If you truly want to get closer to your customers, you must be where they are. And your customers, old and young, domestic and international, are very social these days. According to Pew, 65% of all US adults who are online are using social media. This isn't just the Millennials: Baby-boomers are going social at a record pace.

Not being involved in social media is an ostrich decision. Social media are not going away any time soon, and your competitors are already out there, building a follower network or engaging customers in a FB contest. Need some ideas? Here are just a few ways that big firms are using FB and Twitter.
Ford permits comments posted on its FB wall in response to specific posts. Hewlett-Packard hosts a customer support forum on FB. Walmart's FB presence handles public participation by segregating consumer comments on a "feedback" page. Target, a very active social media participant, has more than 200,000 Twitter followers. McKesson has a big disclaimer on the left of its Twitter account page, just in case.
What are you waiting for? 2012 is almost here. Sincerely,

Marian Burk Wood

Friday, December 2, 2011

Angry Birds Christmas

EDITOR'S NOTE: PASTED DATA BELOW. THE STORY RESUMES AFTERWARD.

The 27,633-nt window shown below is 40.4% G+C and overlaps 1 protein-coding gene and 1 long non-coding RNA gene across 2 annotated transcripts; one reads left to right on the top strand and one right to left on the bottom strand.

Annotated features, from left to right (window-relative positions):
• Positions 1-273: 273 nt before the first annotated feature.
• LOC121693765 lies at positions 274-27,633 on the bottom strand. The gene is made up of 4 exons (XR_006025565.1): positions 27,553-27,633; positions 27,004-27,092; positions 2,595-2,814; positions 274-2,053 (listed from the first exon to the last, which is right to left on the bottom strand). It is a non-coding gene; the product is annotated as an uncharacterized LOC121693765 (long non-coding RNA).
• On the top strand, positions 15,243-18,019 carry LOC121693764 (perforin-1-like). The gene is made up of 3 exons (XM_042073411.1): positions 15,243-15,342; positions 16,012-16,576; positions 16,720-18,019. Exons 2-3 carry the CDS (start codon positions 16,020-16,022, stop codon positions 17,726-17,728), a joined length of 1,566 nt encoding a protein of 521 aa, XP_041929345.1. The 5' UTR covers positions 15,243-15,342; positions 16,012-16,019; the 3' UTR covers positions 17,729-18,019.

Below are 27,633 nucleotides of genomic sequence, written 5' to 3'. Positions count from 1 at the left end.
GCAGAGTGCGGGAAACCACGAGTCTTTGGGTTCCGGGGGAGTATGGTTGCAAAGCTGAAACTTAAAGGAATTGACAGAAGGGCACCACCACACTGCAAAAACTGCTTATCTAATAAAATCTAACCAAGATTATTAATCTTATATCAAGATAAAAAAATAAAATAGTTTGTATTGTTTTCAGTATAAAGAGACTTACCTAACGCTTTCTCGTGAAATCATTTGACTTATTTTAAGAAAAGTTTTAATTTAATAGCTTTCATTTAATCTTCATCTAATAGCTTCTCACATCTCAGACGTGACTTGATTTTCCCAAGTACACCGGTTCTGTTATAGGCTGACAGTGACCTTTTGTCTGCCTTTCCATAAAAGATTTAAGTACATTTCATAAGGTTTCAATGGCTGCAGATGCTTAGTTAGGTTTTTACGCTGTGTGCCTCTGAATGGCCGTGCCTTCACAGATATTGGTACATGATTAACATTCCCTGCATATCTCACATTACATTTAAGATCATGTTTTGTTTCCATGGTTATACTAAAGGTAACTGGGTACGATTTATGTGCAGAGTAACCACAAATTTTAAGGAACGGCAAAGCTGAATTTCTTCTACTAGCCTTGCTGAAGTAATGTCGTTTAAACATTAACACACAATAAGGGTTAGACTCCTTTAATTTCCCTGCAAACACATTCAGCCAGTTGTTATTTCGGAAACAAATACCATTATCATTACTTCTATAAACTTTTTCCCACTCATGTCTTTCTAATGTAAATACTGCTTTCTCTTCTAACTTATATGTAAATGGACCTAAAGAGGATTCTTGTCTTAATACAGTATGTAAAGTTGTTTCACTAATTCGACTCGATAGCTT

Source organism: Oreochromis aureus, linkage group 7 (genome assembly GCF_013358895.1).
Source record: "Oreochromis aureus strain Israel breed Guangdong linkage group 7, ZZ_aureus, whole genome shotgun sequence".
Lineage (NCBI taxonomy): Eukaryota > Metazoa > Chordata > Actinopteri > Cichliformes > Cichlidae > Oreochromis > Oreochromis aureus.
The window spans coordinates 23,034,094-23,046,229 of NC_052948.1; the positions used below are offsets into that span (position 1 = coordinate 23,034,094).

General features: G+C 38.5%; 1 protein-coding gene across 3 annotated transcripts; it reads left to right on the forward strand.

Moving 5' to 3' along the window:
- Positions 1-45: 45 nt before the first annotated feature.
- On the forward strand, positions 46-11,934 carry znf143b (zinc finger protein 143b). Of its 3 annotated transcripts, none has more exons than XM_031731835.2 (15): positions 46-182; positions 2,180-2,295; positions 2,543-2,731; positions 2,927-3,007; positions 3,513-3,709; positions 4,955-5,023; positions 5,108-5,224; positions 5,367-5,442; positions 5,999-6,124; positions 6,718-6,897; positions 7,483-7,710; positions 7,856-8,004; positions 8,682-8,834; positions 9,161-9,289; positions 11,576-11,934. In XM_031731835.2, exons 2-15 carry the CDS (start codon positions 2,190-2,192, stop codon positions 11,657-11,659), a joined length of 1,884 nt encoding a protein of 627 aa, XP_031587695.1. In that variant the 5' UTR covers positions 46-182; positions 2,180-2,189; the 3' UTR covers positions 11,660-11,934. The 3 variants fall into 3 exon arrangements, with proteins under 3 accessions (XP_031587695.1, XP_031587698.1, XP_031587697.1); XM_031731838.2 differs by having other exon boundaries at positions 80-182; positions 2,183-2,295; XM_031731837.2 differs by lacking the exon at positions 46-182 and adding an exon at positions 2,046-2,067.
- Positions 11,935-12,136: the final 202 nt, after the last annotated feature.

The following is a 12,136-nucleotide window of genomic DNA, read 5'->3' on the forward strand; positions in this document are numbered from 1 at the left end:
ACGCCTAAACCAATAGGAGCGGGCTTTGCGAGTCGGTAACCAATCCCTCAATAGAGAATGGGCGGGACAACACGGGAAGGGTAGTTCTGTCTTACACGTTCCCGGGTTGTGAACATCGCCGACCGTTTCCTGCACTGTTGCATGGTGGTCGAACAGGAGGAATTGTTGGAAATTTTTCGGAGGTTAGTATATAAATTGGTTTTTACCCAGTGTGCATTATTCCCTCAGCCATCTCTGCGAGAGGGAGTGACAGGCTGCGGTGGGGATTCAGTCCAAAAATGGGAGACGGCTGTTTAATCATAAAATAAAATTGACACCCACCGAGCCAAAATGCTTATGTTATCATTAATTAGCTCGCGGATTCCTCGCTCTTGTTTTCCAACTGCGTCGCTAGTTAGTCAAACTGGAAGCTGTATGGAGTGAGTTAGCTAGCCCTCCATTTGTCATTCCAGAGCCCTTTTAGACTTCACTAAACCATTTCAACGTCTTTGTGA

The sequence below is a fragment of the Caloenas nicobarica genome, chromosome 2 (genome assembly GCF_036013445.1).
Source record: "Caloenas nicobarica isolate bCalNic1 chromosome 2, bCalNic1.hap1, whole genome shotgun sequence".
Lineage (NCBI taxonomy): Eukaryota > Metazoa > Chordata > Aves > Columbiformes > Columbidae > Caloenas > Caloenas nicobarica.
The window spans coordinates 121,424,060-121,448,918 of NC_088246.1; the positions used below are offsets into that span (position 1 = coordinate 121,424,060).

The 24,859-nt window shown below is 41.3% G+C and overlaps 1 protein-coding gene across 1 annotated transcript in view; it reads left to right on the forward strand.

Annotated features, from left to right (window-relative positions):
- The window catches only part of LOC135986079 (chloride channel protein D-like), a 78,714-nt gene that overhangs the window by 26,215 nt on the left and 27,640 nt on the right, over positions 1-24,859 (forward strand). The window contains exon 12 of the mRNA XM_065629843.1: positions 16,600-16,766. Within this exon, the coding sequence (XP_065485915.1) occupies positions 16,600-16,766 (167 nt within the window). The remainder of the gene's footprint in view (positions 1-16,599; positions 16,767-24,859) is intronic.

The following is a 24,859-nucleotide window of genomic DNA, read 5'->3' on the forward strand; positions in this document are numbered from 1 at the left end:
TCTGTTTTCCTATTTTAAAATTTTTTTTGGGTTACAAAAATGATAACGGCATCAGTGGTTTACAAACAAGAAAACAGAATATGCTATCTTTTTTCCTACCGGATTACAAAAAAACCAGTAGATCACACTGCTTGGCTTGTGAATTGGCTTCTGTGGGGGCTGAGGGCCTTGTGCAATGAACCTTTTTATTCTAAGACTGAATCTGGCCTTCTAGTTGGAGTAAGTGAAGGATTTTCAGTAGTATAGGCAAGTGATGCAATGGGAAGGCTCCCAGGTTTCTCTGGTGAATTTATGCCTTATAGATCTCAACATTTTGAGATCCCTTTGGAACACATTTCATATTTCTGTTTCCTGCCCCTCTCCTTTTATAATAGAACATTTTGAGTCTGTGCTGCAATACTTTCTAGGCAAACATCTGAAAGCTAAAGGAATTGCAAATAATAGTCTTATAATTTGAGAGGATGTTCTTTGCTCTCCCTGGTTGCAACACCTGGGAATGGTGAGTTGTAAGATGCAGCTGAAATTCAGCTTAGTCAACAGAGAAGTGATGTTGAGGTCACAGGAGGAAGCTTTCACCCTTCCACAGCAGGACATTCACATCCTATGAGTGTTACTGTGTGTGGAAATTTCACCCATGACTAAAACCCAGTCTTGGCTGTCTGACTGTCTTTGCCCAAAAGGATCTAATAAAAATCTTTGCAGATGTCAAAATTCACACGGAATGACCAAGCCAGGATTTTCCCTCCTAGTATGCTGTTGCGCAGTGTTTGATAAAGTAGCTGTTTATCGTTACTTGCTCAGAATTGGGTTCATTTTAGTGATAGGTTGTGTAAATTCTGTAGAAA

Now that the Angry Birds game has been downloaded 500 million times--yes, that's half a billion times--the company has been branching out with all kinds of products to capitalize on its good fortune during the holiday shopping season.
  • Angry Birds cookbook. Above, one of the illustrations from this cookbook, Bad Piggies' Egg Recipes, all about eggs in every imaginable combination: scrambled, quiche, and so on. Lots of fun, with a dash of irony. It's #4,000 on Amazon at the time of this writing, but Santa hasn't finished his list yet, so expect the book to rise in the standings week by week.
  • Angry Birds plush. In almost every major store, you'll find small and large birds and piggies for kiddies who love stuffed animals. Some of the toys can make sounds, some just look cute.
  • Angry Birds board game. If your thumbs get tired from electronically pulling back the slingshot, try this board game, yet another branded item that has been doing well.
  • Angry Birds backpacks, piggy banks, key chains, and other items. These were hot sellers for back-to-school and now they're great stocking stuffers. 
Will those birds be singing Christmas carols too?